Class is in session, extracurricular activities have commenced and curfew is in full effect. All this can only mean one thing: a new school year has arrived. If you are anything like me, you probably spent the second half of summer break counting down the days until you could return to Harding. Over the past two years, Harding has transformed from my college to my home. So, why have all my interactions the past two weeks on campus been laden with complaints?
There seems to be a universal law that class in session means complaining is in session. Cafeteria food, parking spots, chapel — the list of potential topics goes on and on. We return to the place we have longed for, only to casually bash aspects of it conversationally.
Take the cafeteria, for example. It is the place we love to hate. I don’t think a single day has gone by so far this semester without at least one person making a negative comment about it. It is understandable, of course. Not everything served is what I would consider delectable. The fact of the matter is, no matter what the main line is serving, you can always find something worth eating. We always get a meal of some kind, but we complain regardless.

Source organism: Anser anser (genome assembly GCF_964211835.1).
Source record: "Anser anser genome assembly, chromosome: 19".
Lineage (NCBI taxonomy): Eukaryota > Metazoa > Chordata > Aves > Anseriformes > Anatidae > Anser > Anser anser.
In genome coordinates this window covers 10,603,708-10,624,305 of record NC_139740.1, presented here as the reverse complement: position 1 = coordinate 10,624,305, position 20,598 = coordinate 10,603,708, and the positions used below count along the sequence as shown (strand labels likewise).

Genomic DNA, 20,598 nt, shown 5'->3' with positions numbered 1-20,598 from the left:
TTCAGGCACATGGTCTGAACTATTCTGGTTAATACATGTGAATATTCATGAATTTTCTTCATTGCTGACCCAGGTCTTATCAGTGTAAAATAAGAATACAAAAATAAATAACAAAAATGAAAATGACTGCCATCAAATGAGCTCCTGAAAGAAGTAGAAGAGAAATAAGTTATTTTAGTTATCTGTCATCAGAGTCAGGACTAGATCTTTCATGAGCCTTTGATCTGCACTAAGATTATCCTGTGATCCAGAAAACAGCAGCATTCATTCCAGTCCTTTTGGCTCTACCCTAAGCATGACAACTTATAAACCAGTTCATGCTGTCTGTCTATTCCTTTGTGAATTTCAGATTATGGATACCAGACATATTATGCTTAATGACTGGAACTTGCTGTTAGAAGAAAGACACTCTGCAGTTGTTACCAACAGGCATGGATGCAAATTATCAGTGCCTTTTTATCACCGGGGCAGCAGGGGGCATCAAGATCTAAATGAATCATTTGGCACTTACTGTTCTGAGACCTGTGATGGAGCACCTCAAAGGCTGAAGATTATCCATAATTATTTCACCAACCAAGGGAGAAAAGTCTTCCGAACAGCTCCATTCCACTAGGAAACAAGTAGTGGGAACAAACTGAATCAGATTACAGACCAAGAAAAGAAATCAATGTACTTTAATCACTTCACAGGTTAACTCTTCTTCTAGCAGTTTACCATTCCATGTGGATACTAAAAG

This seems to be the case with most things in life. We choose to complain almost constantly about things that could certainly be better but are by no any means horrible. Complaints are such a common conversation topic that most of us have gotten to the point where we do not consciously make the choice to complain; it happens naturally.
Unfortunately, grumbling has become a normal part of my life. Instead of exhibiting joy and kindness like Christ, I exude irritation and a bad attitude far too often. I never made the decision to become a negative person, but is that who I am naturally becoming?
Enough is enough. This year, I have decided to make a change. Complaints are going to be replaced with compliments; irritation is going to be replaced with gratitude. Instead of focusing on the small things that are not perfect, it is time to focus on the big things that are far better than I deserve.